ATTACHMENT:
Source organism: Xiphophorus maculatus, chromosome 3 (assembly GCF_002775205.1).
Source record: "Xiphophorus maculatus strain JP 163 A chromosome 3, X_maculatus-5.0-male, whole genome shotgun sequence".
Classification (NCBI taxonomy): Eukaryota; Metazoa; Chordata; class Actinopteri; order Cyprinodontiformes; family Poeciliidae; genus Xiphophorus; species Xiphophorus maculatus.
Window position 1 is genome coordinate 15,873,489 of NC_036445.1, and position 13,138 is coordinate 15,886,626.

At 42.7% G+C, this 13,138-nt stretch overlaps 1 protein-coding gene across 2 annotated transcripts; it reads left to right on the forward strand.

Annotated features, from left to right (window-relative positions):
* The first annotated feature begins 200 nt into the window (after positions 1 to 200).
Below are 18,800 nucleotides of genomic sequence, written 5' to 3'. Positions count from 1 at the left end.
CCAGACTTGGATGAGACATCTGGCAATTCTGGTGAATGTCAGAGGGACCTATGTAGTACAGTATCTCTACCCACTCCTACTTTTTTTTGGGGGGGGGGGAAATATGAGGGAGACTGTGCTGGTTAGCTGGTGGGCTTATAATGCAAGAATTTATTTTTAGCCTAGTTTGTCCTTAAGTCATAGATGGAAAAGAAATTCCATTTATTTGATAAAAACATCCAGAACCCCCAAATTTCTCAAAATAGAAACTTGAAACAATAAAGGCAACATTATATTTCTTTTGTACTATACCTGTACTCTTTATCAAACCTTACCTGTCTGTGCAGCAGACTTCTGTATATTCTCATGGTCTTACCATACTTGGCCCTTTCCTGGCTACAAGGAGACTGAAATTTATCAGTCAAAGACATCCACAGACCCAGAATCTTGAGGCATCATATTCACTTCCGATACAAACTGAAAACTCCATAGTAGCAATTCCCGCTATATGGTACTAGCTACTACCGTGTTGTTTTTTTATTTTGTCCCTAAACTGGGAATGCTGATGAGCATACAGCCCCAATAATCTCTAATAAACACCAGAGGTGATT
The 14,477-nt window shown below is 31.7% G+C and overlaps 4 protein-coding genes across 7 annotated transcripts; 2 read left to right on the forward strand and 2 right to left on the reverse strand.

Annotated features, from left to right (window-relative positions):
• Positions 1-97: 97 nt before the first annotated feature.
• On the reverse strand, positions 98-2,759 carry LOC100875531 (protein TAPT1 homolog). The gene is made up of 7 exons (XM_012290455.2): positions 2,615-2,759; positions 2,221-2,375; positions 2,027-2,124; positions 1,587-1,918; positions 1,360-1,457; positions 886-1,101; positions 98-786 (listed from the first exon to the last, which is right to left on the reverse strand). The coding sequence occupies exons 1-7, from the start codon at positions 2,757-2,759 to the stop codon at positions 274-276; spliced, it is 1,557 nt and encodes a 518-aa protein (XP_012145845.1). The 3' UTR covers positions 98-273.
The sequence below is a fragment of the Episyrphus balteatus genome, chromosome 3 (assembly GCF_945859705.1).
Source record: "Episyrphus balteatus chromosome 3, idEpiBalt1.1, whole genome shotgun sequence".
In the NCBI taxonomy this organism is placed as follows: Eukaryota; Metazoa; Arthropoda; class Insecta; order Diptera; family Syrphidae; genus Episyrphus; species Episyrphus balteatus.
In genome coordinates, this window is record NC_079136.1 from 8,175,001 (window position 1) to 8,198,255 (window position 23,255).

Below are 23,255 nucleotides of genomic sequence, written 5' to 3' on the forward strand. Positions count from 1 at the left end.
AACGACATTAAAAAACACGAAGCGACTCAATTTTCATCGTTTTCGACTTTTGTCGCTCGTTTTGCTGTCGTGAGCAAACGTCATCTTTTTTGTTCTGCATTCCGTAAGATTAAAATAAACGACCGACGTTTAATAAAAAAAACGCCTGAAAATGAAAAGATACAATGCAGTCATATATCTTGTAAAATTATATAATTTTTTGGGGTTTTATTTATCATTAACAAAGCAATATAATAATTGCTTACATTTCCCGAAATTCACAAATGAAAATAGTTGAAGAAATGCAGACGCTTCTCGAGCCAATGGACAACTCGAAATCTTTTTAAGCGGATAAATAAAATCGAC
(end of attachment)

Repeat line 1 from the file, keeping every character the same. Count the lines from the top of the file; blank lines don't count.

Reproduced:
Source organism: Xiphophorus maculatus, chromosome 3 (assembly GCF_002775205.1).